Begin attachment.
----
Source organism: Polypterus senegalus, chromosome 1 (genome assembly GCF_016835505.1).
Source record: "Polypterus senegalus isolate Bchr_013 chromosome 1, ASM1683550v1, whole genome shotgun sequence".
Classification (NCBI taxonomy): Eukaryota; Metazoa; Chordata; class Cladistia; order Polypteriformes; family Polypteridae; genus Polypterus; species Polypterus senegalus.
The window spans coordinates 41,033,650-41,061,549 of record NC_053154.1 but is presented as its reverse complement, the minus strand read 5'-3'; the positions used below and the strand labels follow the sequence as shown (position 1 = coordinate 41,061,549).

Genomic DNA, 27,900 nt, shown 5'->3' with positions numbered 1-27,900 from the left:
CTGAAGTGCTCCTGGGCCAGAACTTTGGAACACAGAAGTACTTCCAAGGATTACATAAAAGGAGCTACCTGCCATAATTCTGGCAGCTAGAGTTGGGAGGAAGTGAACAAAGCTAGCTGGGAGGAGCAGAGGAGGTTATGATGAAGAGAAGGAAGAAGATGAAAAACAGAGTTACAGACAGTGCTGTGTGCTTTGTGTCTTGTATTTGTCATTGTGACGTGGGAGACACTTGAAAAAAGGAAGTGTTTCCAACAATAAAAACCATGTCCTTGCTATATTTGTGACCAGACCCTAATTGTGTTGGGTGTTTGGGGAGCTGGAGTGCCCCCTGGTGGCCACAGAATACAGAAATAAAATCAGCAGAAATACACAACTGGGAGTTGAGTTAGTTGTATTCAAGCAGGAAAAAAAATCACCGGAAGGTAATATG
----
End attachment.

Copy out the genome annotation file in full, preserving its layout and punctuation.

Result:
Source organism: Polypterus senegalus, chromosome 1 (genome assembly GCF_016835505.1).
Source record: "Polypterus senegalus isolate Bchr_013 chromosome 1, ASM1683550v1, whole genome shotgun sequence".
Classification (NCBI taxonomy): Eukaryota; Metazoa; Chordata; class Cladistia; order Polypteriformes; family Polypteridae; genus Polypterus; species Polypterus senegalus.
The window spans coordinates 41,033,650-41,061,549 of record NC_053154.1 but is presented as its reverse complement, the minus strand read 5'-3'; the positions used below and the strand labels follow the sequence as shown (position 1 = coordinate 41,061,549).

Genomic DNA, 27,900 nt, shown 5'->3' with positions numbered 1-27,900 from the left:
CTGAAGTGCTCCTGGGCCAGAACTTTGGAACACAGAAGTACTTCCAAGGATTACATAAAAGGAGCTACCTGCCATAATTCTGGCAGCTAGAGTTGGGAGGAAGTGAACAAAGCTAGCTGGGAGGAGCAGAGGAGGTTATGATGAAGAGAAGGAAGAAGATGAAAAACAGAGTTACAGACAGTGCTGTGTGCTTTGTGTCTTGTATTTGTCATTGTGACGTGGGAGACACTTGAAAAAAGGAAGTGTTTCCAACAATAAAAACCATGTCCTTGCTATATTTGTGACCAGACCCTAATTGTGTTGGGTGTTTGGGGAGCTGGAGTGCCCCCTGGTGGCCACAGAATACAGAAATAAAATCAGCAGAAATACACAACTGGGAGTTGAGTTAGTTGTATTCAAGCAGGAAAAAAAATCACCGGAAGGTAATATG